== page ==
I humbly thank all for the valuable suggestions. When I was asked for restorations on these implants I was equally angry about non planning of this case and now I have to sweat….anyways let’s c how it goes…thank u again.

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  10. FES, DMD says:

    Did you not provide your surgeon with a surgical guide?? Implant dentistry is a team sport. The restorative provider has an obligation to provide a surgical guide derived from the final position of the crowns, to the surgeon, prior to surgery. If the surgeon opts to free hand it, and makes a mistake with positioning or alignment, then you should indeed, find someone else to team up with. However, if you didnt do a wax up of the final restorations and provide such guide, you are as much at fault here, as your surgical colleague.

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  11. T.J.V says:

    FES ….would like to clarify that I am involved at very late stage in this case and only because now after placement it has become too difficult to restore.other wise the surgeon does restorative work by himself.This patient is not at my practice I am just the consulting Prosthodontist (too late) ….

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  12. Richard Hughes, DDS, HFAAID, FAAID, FAAIP, DABOI says:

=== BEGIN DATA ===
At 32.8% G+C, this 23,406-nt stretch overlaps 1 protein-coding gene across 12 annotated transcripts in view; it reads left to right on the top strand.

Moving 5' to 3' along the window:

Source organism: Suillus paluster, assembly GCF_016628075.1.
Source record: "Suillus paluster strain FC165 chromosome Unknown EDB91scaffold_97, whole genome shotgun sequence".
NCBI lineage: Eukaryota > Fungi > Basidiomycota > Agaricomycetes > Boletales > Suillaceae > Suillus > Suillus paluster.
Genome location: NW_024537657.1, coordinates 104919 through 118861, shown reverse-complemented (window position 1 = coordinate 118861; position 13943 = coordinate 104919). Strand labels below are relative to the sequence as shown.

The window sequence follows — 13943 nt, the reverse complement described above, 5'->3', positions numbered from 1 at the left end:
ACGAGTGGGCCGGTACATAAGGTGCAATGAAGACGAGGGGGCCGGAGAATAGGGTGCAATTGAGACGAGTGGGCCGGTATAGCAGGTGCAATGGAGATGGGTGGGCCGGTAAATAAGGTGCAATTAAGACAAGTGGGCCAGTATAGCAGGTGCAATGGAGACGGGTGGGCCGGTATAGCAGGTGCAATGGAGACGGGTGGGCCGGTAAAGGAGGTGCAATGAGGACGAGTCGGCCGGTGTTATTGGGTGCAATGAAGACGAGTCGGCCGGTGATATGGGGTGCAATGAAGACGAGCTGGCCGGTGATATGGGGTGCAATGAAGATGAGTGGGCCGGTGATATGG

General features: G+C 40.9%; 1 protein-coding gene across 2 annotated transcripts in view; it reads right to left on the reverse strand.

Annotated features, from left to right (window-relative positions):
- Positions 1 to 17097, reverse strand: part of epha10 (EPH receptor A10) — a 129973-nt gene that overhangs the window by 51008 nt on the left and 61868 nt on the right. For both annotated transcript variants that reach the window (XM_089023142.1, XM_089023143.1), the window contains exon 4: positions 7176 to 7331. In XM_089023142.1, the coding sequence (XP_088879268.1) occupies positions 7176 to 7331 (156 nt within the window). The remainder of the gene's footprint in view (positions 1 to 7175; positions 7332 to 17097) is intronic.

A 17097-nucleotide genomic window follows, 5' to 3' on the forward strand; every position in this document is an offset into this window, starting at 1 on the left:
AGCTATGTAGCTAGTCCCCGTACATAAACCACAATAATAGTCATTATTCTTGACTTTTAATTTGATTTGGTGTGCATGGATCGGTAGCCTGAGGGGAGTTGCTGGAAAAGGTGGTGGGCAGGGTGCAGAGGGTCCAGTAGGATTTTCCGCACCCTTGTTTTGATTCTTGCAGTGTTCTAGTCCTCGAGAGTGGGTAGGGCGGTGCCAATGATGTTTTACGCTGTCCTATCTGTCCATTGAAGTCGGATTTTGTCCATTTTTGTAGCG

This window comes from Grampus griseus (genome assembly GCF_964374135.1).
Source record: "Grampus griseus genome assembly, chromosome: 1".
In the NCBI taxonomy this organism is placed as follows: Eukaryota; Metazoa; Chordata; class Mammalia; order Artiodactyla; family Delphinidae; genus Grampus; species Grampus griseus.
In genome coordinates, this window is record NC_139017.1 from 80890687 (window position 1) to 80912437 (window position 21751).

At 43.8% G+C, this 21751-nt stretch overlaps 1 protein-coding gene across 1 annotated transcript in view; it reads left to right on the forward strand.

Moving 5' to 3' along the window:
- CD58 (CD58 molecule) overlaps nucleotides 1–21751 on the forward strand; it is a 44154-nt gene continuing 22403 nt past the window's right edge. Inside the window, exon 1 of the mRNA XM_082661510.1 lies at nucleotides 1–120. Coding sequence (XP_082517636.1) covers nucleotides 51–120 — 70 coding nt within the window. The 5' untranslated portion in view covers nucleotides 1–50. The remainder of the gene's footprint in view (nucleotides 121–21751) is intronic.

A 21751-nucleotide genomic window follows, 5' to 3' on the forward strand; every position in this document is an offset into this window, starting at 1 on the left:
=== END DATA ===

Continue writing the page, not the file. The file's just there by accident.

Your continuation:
I would obtain a CBCT first. I’m doubtful that there is sufficient facial and perhaps lingual bone. I agree with evaluation of #23. Perform a diagnostic wax up. Remove said implants, graft, revisit with 3.0 or 3.2 mm wide implants (2) single stage root forms and fabricate a 3 to 4 unit FPD, depending on the prognosis of #23.

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  13. nalmoc says:

    Patient has ongoing periodontal disease and is losing teeth, and we continue placing implants? Lower right side implant and unrestored lower left implant don’t seem to have opposing teeth. When are we going to stop the case, remove those poorly placed implants in the anterior of the mandible and have a comprehensive treatment plan with the patient?